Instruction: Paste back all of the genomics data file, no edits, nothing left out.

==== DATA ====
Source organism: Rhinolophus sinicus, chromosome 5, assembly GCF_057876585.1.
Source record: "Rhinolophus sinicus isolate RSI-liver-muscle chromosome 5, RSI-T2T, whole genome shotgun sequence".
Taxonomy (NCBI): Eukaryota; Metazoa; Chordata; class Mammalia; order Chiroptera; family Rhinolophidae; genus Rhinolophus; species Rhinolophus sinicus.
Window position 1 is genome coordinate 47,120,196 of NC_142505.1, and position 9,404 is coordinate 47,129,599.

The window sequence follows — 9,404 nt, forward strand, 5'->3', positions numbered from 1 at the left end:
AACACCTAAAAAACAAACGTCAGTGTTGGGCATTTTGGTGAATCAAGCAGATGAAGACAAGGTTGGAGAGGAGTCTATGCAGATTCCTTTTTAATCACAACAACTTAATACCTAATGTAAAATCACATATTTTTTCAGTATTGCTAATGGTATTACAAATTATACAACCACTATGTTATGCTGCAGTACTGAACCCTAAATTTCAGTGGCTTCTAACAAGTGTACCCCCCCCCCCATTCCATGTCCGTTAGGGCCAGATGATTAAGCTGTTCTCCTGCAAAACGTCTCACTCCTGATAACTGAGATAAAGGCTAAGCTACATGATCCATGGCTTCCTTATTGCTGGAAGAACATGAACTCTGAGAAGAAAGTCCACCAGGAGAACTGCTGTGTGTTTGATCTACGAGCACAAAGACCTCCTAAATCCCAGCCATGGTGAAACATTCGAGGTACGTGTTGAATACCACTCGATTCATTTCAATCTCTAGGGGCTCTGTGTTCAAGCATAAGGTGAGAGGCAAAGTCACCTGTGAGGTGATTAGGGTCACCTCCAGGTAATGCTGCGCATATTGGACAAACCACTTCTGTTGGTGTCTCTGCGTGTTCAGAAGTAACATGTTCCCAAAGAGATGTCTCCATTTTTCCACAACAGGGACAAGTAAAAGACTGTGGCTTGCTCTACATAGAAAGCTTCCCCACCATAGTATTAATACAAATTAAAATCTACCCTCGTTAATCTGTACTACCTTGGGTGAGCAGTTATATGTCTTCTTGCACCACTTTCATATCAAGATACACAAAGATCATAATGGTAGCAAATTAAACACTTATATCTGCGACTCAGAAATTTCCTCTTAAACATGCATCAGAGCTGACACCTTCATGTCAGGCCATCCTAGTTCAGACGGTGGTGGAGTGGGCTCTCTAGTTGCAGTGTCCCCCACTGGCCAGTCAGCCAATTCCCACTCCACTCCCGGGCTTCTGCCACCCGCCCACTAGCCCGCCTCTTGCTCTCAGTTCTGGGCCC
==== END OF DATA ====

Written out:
Source organism: Rhinolophus sinicus, chromosome 5, assembly GCF_057876585.1.
Source record: "Rhinolophus sinicus isolate RSI-liver-muscle chromosome 5, RSI-T2T, whole genome shotgun sequence".
Taxonomy (NCBI): Eukaryota; Metazoa; Chordata; class Mammalia; order Chiroptera; family Rhinolophidae; genus Rhinolophus; species Rhinolophus sinicus.
Window position 1 is genome coordinate 47,120,196 of NC_142505.1, and position 9,404 is coordinate 47,129,599.

The window sequence follows — 9,404 nt, forward strand, 5'->3', positions numbered from 1 at the left end:
AACACCTAAAAAACAAACGTCAGTGTTGGGCATTTTGGTGAATCAAGCAGATGAAGACAAGGTTGGAGAGGAGTCTATGCAGATTCCTTTTTAATCACAACAACTTAATACCTAATGTAAAATCACATATTTTTTCAGTATTGCTAATGGTATTACAAATTATACAACCACTATGTTATGCTGCAGTACTGAACCCTAAATTTCAGTGGCTTCTAACAAGTGTACCCCCCCCCCCATTCCATGTCCGTTAGGGCCAGATGATTAAGCTGTTCTCCTGCAAAACGTCTCACTCCTGATAACTGAGATAAAGGCTAAGCTACATGATCCATGGCTTCCTTATTGCTGGAAGAACATGAACTCTGAGAAGAAAGTCCACCAGGAGAACTGCTGTGTGTTTGATCTACGAGCACAAAGACCTCCTAAATCCCAGCCATGGTGAAACATTCGAGGTACGTGTTGAATACCACTCGATTCATTTCAATCTCTAGGGGCTCTGTGTTCAAGCATAAGGTGAGAGGCAAAGTCACCTGTGAGGTGATTAGGGTCACCTCCAGGTAATGCTGCGCATATTGGACAAACCACTTCTGTTGGTGTCTCTGCGTGTTCAGAAGTAACATGTTCCCAAAGAGATGTCTCCATTTTTCCACAACAGGGACAAGTAAAAGACTGTGGCTTGCTCTACATAGAAAGCTTCCCCACCATAGTATTAATACAAATTAAAATCTACCCTCGTTAATCTGTACTACCTTGGGTGAGCAGTTATATGTCTTCTTGCACCACTTTCATATCAAGATACACAAAGATCATAATGGTAGCAAATTAAACACTTATATCTGCGACTCAGAAATTTCCTCTTAAACATGCATCAGAGCTGACACCTTCATGTCAGGCCATCCTAGTTCAGACGGTGGTGGAGTGGGCTCTCTAGTTGCAGTGTCCCCCACTGGCCAGTCAGCCAATTCCCACTCCACTCCCGGGCTTCTGCCACCCGCCCACTAGCCCGCCTCTTGCTCTCAGTTCTGGGCCC